die belebende Bedenkung

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Apart from unleashing a cost explosion in the industry, the privatisation of British Rail also led to a parallel collapse in domestic rail engineering capability. By the end of this process, there was just one train-building facility in existence, a (former British Rail) plant in Derby that ended up as part of Bombardier, under the leadership of its Belgian unit, BN.

The coalition government, established in May 2010, announced a commitment to ‘rebalancing the economy’, but what this means in practice, is anyone’s guess. One way of supporting a rebalanced economy would be to support railway engineering design and manufacture within Great Britain. This could also lead to improvements in rolling stock procurement, which has gone badly wrong in recent years. To give just a few examples

  • the Hitachi Super Express trains (Intercity Express Programme) would have a fair claim to being most expensive trains ever built anywhere in the world
  • the Siemens Desiro multiple units, bought for the former Southern Region, use 50% more energy than the vehicles they replaced
  • Bombardier Voyager trainsets, with noisy underfloor diesel engines, have been employed on long distance journeys under electrified lines.

Cost-effective and scalable capacity expansion demands the procurement of a new versatile loco-hauled carriage for longer distance services, with the weaknesses of existing vehicles designed-out. In conjunction with remanufacture of the best Mark 3 carriages, a ‘Mark 6’ carriage could form the basis of the intercity rolling stock fleet for the Midland Main Line, Chiltern Main Line, East Coast Main Line (InterCity 125 replacement), and Great Western lines.

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  1. […] With the Chiltern Electric concept, using locomotive hauled carriages on a modernised Chiltern line, it would be possible to avoid this environmental waste and operational inefficiency. Train length could be adjusted to match demand, even within a single day. The key to achieving this is reliable systems, and in particular, easy uncoupling and recoupling of carriages at terminal stations. This could be a design objective of the ‘Mark 6′ carriage concept, discussed earlier. […]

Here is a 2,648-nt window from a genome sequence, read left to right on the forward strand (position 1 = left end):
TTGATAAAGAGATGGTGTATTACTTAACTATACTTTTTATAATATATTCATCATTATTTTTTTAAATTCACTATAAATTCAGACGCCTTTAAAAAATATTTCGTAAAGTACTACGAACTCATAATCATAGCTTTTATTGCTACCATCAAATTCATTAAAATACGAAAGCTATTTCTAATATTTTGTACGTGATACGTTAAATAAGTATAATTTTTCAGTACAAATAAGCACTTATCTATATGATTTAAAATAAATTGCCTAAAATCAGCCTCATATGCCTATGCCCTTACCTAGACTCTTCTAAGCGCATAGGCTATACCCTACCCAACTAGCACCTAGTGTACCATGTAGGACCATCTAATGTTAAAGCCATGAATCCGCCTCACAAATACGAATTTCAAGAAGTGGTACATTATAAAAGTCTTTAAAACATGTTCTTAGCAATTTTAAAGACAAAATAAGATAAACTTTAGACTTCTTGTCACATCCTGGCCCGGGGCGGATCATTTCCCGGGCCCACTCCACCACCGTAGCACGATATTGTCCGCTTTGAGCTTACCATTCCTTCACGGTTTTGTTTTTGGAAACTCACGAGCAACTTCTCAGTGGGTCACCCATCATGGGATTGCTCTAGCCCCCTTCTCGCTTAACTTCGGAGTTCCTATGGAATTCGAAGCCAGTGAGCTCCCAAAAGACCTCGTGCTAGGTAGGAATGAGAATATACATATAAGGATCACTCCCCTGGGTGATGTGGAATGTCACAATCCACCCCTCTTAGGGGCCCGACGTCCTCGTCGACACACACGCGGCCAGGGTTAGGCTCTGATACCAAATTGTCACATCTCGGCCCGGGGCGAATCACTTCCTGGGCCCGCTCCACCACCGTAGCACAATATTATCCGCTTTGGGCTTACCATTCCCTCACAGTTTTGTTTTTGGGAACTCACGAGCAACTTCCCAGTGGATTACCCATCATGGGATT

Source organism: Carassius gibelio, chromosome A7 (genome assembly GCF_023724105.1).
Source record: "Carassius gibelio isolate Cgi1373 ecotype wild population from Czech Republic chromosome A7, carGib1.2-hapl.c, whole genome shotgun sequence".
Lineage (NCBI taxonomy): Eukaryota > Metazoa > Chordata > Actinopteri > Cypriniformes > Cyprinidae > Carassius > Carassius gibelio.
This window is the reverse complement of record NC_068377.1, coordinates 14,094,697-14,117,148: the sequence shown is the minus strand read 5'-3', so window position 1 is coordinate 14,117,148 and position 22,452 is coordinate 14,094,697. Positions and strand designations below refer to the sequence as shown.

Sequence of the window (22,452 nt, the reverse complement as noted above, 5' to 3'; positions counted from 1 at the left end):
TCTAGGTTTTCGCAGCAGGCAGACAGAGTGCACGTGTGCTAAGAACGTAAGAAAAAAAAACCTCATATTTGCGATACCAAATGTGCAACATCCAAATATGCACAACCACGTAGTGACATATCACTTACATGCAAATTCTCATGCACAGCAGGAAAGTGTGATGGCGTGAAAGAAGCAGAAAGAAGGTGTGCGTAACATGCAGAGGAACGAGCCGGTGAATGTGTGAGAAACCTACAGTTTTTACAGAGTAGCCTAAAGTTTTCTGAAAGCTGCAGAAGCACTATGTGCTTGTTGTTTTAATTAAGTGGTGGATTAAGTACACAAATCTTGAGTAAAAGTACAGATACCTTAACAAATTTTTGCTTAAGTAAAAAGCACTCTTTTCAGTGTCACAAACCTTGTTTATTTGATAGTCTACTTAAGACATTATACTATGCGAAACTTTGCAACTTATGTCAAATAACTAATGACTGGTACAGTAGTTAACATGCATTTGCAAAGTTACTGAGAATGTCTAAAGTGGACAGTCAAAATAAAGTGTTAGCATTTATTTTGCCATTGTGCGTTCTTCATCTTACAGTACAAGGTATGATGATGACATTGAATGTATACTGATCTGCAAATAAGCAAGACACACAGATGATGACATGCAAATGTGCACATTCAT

2. […] the traction energy bill, ticks the ‘carbon-possible’ box, and enables the use of truly interoperable trains. […]

  3. […] because of London Midland ineptitude in forward planning. There really needs to be a move to 21st century rolling stock designs, which could support national objectives for recyclability, low energy consumption, and […]

    Seats, not track « beleben

    February 29, 2012 at 3:09 pm

  4. […] Whatever the future demand for North – South travel is, setting 250 km/h as the rail design speed dispenses with the need to excavate thousands of tons of spoil, halves the traction energy bill, ticks the ‘carbon-possible’ box, and enables the use of truly interoperable trains. […]

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